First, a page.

herd immunity

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herd im·mu·ni·ty

the resistance to invasion and spread of an infectious agent in a group or community, based on the resistance to infection of a high proportion of individual members of the group; resistance is a product of the number susceptible and the probability that susceptibles will come into contact with an infected person.
Synonym(s): group immunity
Farlex Partner Medical Dictionary © Farlex 2012

herd immunity

A measure of the transmission potential of a disease, which corresponds to the number of secondary infections produced by a typical case of an infection in a population that is totally susceptible, and can be quantified by counting the number of secondary cases following the introduction of an infection into a totally susceptible population.

Herd immunity occurs when a significant proportion of the population (or the herd) have been vaccinated, and this provides protection for unprotected individuals. The larger the number of people who are vaccinated in a population, the lower the likelihood that a susceptible (unvaccinated) person will come into contact with the infection. It is more difficult for diseases to spread between individuals if large numbers are already immune, and the chain of infection is broken.

The herd immunity threshold is the proportion of a population that need to be immune in order for an infectious disease to become stable in that community. If this is reached—for example due to immunisation—then each case leads to a single new case and the infection will become stable within the population, that is, R=1. If the threshold is surpassed, then R<1 and the disease will die out.

For an epidemic to occur in a susceptible population, R0 must be >1 for the number of cases to increase. If the R0 is < 1 the number of cases decreases, as occurs when a new vaccine is introduced.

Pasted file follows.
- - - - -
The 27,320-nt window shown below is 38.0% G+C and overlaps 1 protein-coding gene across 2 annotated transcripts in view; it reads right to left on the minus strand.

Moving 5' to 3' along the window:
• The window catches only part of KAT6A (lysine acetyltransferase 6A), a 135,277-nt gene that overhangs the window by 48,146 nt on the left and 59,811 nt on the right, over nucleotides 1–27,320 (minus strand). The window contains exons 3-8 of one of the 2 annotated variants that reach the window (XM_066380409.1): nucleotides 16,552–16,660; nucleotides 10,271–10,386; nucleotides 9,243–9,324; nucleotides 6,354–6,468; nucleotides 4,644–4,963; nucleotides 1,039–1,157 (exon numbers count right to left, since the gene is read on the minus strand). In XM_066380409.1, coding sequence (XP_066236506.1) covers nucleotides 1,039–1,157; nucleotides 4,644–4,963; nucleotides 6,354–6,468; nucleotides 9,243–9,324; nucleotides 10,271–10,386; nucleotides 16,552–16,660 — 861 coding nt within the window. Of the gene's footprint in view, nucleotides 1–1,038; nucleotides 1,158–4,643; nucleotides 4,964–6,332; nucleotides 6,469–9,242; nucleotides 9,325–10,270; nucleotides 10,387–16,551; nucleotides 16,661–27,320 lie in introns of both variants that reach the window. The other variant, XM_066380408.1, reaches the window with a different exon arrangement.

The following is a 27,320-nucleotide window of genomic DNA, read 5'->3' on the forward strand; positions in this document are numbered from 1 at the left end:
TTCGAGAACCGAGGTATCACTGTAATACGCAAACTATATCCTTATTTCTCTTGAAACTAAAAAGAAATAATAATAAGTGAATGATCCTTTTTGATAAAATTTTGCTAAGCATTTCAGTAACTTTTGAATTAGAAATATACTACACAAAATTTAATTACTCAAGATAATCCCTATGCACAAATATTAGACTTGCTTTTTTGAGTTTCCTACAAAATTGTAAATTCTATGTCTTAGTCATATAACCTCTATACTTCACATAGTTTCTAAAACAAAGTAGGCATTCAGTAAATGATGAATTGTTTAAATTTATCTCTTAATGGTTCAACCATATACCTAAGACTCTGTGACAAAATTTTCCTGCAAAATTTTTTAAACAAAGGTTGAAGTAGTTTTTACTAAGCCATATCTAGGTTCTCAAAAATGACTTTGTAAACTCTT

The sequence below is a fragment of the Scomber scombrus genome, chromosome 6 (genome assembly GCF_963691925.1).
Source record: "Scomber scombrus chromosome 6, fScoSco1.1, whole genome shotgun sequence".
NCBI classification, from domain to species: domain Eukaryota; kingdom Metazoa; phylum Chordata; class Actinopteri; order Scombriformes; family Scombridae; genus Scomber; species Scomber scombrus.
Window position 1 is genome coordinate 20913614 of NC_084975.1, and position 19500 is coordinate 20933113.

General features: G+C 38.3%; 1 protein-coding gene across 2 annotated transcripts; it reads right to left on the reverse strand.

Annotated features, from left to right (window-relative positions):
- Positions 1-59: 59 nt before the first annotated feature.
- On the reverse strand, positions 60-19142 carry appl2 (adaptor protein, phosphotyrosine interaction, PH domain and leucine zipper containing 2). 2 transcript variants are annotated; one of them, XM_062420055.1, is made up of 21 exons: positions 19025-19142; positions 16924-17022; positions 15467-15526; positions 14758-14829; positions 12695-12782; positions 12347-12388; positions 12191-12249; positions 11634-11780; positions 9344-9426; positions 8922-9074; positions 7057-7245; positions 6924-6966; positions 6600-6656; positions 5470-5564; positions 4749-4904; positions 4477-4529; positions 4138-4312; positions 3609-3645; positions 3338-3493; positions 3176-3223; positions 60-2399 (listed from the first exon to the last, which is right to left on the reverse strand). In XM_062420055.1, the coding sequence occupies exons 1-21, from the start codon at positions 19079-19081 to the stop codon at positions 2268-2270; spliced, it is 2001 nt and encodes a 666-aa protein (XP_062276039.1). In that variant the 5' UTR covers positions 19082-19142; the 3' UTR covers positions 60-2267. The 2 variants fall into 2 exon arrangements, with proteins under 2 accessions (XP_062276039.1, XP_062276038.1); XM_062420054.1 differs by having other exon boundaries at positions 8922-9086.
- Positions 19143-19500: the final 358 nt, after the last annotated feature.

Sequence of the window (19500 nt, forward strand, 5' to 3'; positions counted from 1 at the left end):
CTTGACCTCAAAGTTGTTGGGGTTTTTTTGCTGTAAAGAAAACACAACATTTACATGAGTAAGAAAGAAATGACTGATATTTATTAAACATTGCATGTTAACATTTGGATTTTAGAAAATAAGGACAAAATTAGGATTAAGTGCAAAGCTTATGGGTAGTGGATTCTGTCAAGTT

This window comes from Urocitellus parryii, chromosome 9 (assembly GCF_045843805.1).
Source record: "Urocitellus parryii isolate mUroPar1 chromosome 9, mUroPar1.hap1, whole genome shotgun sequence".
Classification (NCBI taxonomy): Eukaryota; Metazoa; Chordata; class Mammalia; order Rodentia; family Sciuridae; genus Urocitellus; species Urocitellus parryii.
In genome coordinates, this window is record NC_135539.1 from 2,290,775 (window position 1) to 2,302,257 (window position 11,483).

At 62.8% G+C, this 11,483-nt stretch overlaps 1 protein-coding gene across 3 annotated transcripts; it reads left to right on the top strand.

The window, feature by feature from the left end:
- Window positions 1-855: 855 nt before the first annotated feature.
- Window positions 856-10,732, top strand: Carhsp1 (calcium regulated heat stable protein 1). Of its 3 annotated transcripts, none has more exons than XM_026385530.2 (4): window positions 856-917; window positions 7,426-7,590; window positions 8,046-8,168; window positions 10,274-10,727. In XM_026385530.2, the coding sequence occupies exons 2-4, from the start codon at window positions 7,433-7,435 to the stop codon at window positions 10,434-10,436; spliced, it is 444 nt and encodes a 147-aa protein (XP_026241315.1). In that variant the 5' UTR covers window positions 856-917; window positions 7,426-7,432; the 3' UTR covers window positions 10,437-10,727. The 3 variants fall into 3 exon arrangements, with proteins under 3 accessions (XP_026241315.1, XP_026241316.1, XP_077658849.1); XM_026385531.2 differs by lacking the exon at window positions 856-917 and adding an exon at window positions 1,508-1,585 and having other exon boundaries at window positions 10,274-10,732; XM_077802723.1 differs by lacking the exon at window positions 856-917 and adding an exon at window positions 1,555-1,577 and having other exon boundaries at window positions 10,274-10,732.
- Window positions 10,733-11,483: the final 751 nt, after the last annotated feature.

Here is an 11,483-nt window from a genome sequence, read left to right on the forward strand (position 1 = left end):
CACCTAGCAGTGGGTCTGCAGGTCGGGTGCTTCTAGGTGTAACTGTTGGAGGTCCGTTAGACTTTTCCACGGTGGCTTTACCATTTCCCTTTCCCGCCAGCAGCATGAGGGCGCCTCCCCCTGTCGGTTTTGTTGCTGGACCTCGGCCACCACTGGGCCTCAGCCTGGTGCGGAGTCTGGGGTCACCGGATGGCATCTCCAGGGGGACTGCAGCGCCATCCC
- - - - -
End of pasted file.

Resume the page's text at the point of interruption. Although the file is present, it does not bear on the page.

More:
This is an important measure used in infectious disease control and immunisation and eradication programmes.

Factors affecting R0
• Rate of contacts in the host population;
• Probability of infection being transmitted during contact;
• Duration of infectiousness.
Segen's Medical Dictionary. © 2012 Farlex, Inc. All rights reserved.

herd im·mu·nity

(hĕrd i-myū'ni-tē)
The resistance to invasion and spread of an infectious agent in a group or community, based on the resistance to infection of a high proportion of individual members of the group.
Medical Dictionary for the Health Professions and Nursing © Farlex 2012

herd immunity

resistance of a population to a particular PATHOGEN due to IMMUNITY of a large percentage of that population to the pathogen.
Collins Dictionary of Biology, 3rd ed. © W. G. Hale, V. A. Saunders, J. P. Margham 2005
References in periodicals archive ?
Doctors contributed to the highest immunity group with a percentage of 98%, which is higher than the goal for the measles herd immunity, while the nurses (95%) were at the goal level for herd immunity.
Herd immunity is particularly important for shielding those groups in the population who are more vulnerable to communicable diseases, including individuals who:
Killing mosquitoes--a strategy some countries have used to try to curb Zika's reach--could actually hinder herd immunity, letting the next epidemic strike sooner, the team's simulations suggest.
The researchers, whose work is published in the journal Science, estimated that infections from the mosquito-borne virus will become so widespread in affected countries that populations will develop what is called "herd immunity." This occurs when a high percentage of a population has become immune to an infection either through developing natural immunity or through vaccination, making a wider outbreak less likely.
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The original concept of herd immunity was coined by Dr.
Disease flare-ups such as this are noteworthy, and to some people frightening, because it is generally assumed that there exists what is known as "herd immunity" (see discussion below) that should prevent such outbreaks.
Likewise, virtually no one, including those who work in healthcare settings, properly understands the complicated multifactor effects of how accurate the antigen selection was for the current flu season, how many people it takes to elicit herd immunity in a region, the likelihood of infectivity from someone who is ill, and how the whole matrix of probabilities interplay to make certain areas resistant or susceptible.
"We also find weak evidence of herd immunity effects, whereby hospitalization rates are reduced in adults.
It has thus been decided to inject anti-polio vaccines to the susceptible children besides continuing with oral polio vaccination that provides herd immunity to the kids, said Jam Mehtab Hussain Dahar.
Herd immunity occurs when the vaccination rate is high enough in a community to protect unvaccinated individuals from infection.
carriage of the bacteria is important for understanding their ability to promote herd immunity."